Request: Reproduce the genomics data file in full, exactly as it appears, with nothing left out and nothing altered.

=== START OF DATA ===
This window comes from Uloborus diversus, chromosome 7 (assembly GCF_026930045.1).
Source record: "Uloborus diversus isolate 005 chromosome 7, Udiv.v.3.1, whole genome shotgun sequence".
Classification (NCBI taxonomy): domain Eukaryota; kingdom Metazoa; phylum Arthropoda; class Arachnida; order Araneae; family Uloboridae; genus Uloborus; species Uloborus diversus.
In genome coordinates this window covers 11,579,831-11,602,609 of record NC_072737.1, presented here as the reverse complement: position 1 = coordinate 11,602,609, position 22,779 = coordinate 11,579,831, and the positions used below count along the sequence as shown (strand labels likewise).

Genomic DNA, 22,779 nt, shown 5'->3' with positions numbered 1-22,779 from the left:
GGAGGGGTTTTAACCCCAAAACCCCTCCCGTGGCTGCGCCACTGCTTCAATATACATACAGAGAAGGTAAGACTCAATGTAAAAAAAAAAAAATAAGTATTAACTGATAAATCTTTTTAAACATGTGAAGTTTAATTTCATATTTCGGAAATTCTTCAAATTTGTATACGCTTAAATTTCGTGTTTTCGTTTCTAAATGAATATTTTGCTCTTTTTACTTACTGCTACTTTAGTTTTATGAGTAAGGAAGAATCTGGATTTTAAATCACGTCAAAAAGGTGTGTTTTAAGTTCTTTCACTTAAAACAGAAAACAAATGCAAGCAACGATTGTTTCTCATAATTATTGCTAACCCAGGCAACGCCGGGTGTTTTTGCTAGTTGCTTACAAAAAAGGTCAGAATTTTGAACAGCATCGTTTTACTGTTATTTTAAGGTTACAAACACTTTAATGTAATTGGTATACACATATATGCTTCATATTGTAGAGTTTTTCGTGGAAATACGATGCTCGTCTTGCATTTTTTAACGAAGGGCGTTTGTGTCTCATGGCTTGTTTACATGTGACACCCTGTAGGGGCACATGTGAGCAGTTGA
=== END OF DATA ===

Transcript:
This window comes from Uloborus diversus, chromosome 7 (assembly GCF_026930045.1).
Source record: "Uloborus diversus isolate 005 chromosome 7, Udiv.v.3.1, whole genome shotgun sequence".
Classification (NCBI taxonomy): domain Eukaryota; kingdom Metazoa; phylum Arthropoda; class Arachnida; order Araneae; family Uloboridae; genus Uloborus; species Uloborus diversus.
In genome coordinates this window covers 11,579,831-11,602,609 of record NC_072737.1, presented here as the reverse complement: position 1 = coordinate 11,602,609, position 22,779 = coordinate 11,579,831, and the positions used below count along the sequence as shown (strand labels likewise).

Genomic DNA, 22,779 nt, shown 5'->3' with positions numbered 1-22,779 from the left:
GGAGGGGTTTTAACCCCAAAACCCCTCCCGTGGCTGCGCCACTGCTTCAATATACATACAGAGAAGGTAAGACTCAATGTAAAAAAAAAAAAATAAGTATTAACTGATAAATCTTTTTAAACATGTGAAGTTTAATTTCATATTTCGGAAATTCTTCAAATTTGTATACGCTTAAATTTCGTGTTTTCGTTTCTAAATGAATATTTTGCTCTTTTTACTTACTGCTACTTTAGTTTTATGAGTAAGGAAGAATCTGGATTTTAAATCACGTCAAAAAGGTGTGTTTTAAGTTCTTTCACTTAAAACAGAAAACAAATGCAAGCAACGATTGTTTCTCATAATTATTGCTAACCCAGGCAACGCCGGGTGTTTTTGCTAGTTGCTTACAAAAAAGGTCAGAATTTTGAACAGCATCGTTTTACTGTTATTTTAAGGTTACAAACACTTTAATGTAATTGGTATACACATATATGCTTCATATTGTAGAGTTTTTCGTGGAAATACGATGCTCGTCTTGCATTTTTTAACGAAGGGCGTTTGTGTCTCATGGCTTGTTTACATGTGACACCCTGTAGGGGCACATGTGAGCAGTTGA